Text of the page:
The Main Meditation Hall, or Gompa, is the place where most of the teachings at Land of Medicine Buddha are held. The Gompa houses eight life-sized Medicine Buddha statues, blessed by His Holiness Dalai Lama (in 2001) and many other holy objects.
The Wishfulfilling Temple
The Wish Fulfilling Temple, with its exquisite traditional Tibetan artwork and murals of Buddha’s life story, provides a place where the remains of the deceased can be placed in special reliquaries.
Land of Medicine Buddha is home to three beautiful large prayer wheels, and many smaller ones as well. The Mani Wheel outside the main meditation hall is packed with 64 billion Om Mani Padme Hum mantras, microfilmed from an original script written by His Holiness Dalai Lama. This is one of the most powerful prayer wheels on earth. The large prayer wheel in the Ksitigarbha garden has 11.8 billion mantras, and the Ksitigharba statue is surrounded by thirty two smaller prayer wheels each holding over one million mantras . At the entrance to the center (near the bookstore), work is our big prayer wheel with the mantra of compassion, as well as other mantras for long life, to clear obstacles, purify negativities and develop wisdom.
“Turning a prayer wheel containing 100 millionOm Mani Padme Hum mantras accumulates the same merit as having recited 100 million of this mantra. In that few seconds, you perform so much powerful purification and accumulate so much merit.” – Lama Zopa Rinpoche
Facilities & Guest Accommodation
Land of Medicine Buddha offers an excellent place for groups to hold their workshops, and a relaxing and affordable place to stay as a private guest where you can enjoy our beautiful environment and delicious vegetarian meals. We are open to the public year round and welcome everyone who wishes to come and enjoy.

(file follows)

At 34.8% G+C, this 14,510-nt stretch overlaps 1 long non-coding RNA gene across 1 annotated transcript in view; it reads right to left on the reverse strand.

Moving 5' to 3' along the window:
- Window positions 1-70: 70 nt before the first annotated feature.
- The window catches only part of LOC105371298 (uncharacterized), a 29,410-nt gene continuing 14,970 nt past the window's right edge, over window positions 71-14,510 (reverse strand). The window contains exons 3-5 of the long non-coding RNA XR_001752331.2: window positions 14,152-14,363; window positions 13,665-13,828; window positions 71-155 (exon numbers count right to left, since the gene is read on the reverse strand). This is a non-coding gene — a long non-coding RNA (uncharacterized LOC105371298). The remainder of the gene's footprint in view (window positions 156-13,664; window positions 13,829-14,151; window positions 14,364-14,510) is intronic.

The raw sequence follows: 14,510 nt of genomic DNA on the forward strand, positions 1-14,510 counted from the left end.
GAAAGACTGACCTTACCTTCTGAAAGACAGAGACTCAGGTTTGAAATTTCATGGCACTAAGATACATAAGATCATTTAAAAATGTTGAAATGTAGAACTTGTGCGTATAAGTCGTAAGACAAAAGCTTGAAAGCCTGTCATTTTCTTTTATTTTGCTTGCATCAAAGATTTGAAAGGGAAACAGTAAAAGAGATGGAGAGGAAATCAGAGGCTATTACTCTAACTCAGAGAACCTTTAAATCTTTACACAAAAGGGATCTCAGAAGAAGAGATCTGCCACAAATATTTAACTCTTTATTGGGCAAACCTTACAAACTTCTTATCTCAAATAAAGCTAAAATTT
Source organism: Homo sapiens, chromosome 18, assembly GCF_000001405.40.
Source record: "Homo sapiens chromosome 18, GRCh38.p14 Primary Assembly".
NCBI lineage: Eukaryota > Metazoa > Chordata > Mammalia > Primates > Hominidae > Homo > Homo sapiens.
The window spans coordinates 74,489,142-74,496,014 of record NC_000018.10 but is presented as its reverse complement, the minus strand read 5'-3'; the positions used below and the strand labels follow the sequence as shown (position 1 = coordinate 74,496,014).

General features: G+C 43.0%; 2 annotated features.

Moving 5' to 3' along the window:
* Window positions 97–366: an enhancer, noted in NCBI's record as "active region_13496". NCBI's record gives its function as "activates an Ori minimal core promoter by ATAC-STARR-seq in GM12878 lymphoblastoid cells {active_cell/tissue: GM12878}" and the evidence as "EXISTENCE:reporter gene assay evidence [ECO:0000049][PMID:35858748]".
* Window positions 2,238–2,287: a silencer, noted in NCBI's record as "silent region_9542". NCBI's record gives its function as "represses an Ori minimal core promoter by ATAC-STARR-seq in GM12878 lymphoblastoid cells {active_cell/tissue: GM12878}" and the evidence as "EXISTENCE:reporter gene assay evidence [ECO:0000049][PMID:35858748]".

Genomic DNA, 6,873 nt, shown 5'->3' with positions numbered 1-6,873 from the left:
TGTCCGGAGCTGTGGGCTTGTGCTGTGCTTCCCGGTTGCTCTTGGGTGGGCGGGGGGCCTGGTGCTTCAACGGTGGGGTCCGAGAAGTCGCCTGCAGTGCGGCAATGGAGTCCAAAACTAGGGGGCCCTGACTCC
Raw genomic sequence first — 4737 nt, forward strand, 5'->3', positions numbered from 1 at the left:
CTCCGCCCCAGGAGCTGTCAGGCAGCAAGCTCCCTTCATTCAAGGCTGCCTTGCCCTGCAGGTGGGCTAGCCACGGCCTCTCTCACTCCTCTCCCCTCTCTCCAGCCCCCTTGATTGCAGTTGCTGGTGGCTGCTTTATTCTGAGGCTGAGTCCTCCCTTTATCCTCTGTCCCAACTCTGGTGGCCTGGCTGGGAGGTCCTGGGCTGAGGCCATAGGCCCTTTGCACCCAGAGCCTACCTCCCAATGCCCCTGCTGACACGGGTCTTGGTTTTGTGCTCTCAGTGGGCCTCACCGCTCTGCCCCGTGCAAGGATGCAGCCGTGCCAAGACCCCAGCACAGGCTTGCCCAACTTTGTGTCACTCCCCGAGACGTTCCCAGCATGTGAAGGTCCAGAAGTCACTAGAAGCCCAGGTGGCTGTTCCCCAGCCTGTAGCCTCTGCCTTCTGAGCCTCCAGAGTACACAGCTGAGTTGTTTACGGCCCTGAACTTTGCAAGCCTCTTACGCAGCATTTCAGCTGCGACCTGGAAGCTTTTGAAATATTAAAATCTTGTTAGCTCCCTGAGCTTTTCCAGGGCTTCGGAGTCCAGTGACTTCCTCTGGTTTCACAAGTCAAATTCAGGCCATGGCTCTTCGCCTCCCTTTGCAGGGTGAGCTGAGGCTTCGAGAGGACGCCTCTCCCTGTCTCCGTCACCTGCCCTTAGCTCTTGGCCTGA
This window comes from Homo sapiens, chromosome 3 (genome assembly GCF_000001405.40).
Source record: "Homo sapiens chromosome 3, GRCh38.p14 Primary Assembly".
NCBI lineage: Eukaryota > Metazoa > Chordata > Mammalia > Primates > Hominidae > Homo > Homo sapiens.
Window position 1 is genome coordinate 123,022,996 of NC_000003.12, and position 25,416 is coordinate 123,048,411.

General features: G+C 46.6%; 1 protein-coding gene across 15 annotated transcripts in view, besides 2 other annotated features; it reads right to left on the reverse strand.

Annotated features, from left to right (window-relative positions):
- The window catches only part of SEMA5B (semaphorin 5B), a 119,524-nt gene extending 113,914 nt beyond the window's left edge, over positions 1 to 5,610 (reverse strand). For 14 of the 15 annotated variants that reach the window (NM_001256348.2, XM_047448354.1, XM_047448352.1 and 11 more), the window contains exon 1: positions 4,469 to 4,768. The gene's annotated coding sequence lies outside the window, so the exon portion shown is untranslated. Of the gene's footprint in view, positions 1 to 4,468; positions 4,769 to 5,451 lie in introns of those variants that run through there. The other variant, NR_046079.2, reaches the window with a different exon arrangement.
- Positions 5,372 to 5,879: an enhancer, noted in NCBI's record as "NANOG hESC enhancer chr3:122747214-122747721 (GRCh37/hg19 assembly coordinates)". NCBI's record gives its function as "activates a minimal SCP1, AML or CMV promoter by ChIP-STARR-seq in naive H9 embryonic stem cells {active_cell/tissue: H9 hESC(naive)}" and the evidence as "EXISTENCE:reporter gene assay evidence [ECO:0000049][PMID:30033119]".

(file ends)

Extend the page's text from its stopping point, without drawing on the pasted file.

For more information about guest accommodations – click here.
For more information about facility rentals for private groups – click here.
Universal Wisdom Education
Buddhist wisdom, philosophy and psychology presented in secular format. Programs include series on understanding the mind and emotions, and finding ways to improve our daily lives. Tara Redwood School is located on the grounds of our center and provides a curriculum and environment that nurtures the innate positive qualities within each child; focuses on development not only of the intellect, but also the child’s understanding of the inter-connectedness of all living beings and the environment. Tara Redwood School’s website is tararedwoodschool.org. See also: Creating Compassionate Cultures.
A residential facility to help the terminally ill die with a peaceful mind. Tara Home offers a residence and compassionate care for those who have no primary caregiver or for other reasons cannot remain in their own homes. http://tarahome.org/
The meditation halls and grounds of Land of Medicine Buddha contain many statues, paintings, prayer wheels, and other holy objects which create positive imprints, purify negative karma, and plant the seeds for liberation and enlightenment in our mental continuum.
“Holy objects benefit without words. The benefits are limitless, like sky” – Lama Zopa Rinpoche
The Land Itself
Situated on 108 acres adjoining 10,000 acres of state forest, our physical location provides a perfect space for guests to visit for the day to take a hike in the woods, meditate, relax, and connect to their spiritual inner being; recover from the stress of their busy lives, or just relax.
The Eight Verses Pilgrimage Trail
These verses from one of the most beloved Tibetan thought transformation texts are mounted on plaques and spaced throughout a loop trail that begins beside the little fish pond and small Kadampa Stupa in the north-eastern corner of the meadow and meanders through the redwood forest until it comes out at the Ksitigarbha statue. Each verse is accompanied by a teak bench to sit on while relaxing and contemplating the verses. More information HERE